However, the survey raises an important issue. It shows that the literacy level among poor households fell from 55.25% to 51.98%. This is not adequately explained in the survey, though a fall in literacy levels needs to be examined closely. Female literacy, a major indicator of social welfare, also rose sharply, by 12.16% to 51.89%. This change is more than double the change in the national average, which rose from 48% in 2003 to 54% in 2007. Significantly, this figure among the poor households rose 13.21%, to 42.55%. Aggregate school enrolment rose to 90.38%, up almost 7%. In this area, too, females have benefited greatly, with the percentage of school-going girls increasing from 78.51% to 90.06%. That is, only 9.4% of the girls in the area are not going to school, a remarkable success. It must be reiterated that these figures for the survey area are all the more significant for the poverty and backwardness prevalent in the area.


Being better connected has had an impact on employment as well. The aggregate percentage of the working population has gone up 5.57% to 34.23%. Lower than the national average of 44.4% in 2004-05, this figure gains importance in light of the fact that the national average grew only 2.3% from 1999-2000 to 2004-05. Naturally, a rise in the working population has a direct impact on poverty and economic welfare. The proportion of working women in the female population has gone up by almost 9%, compared to a rise of only 3.1% in the national average from 1999-2000 to 2004-05. A related point is that employment in non-agricultural sectors has also risen, by 6.87%. This illustrates the obvious point that roads, by providing greater connectivity and access, allow the population to diversify their means of livelihood and enhance their income.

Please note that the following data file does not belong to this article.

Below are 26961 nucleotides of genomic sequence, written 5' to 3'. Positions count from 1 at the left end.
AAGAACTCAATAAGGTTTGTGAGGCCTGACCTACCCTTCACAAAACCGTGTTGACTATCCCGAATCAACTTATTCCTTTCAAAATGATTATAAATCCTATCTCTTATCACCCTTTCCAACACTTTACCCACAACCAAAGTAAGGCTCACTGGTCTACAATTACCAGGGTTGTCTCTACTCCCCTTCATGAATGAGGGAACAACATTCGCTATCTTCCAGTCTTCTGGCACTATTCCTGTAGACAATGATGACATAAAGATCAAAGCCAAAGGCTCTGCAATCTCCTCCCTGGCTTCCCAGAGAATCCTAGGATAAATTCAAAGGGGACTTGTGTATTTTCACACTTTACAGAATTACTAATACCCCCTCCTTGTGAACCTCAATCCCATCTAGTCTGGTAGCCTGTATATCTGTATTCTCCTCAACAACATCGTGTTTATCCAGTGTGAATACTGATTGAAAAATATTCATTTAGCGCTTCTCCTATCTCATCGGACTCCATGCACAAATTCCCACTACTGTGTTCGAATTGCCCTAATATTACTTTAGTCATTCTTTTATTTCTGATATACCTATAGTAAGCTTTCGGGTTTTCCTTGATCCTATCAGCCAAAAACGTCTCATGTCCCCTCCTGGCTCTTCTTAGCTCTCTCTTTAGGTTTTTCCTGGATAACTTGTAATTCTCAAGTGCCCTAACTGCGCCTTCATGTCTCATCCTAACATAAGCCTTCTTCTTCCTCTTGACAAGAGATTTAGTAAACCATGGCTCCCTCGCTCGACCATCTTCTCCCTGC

A remarkable set of figures in the study shows that the number of weekly trips from the village have increased following the road upgradation. The number of trips to visit the local mandi went up a staggering 300%, an obvious boost to the local economy. The number of trips for health purposes also increased 321%. Which brings up the benefits to healthcare the road upgradation has provided.


Access to healthcare is a benchmark of a developed society. Needless to say, constructing roads and improving existing roads will enhance this accessibility. The aggregate percentage of people who visited the doctor following the road upgradation increased 6.86% to 20.07%. This figure increased marginally, by 3.79%, amongst the poor, but saw a greater increase, of 8.80%, among the non-poor households. The same holds for hospitals as it does for schools; making more of them isnt enough, they must also be well connected.

These figures are concrete testaments to the efficacy of roads in alleviating poverty and improving social welfare by offering better connectivity and more opportunities. A comprehensive network of roads enhances the effect of development activities, such as building school and hospitals, and allows them to reach a larger radius.

The government would do well to heed these results and fast-track all its pending road projects. Theyre well worth it.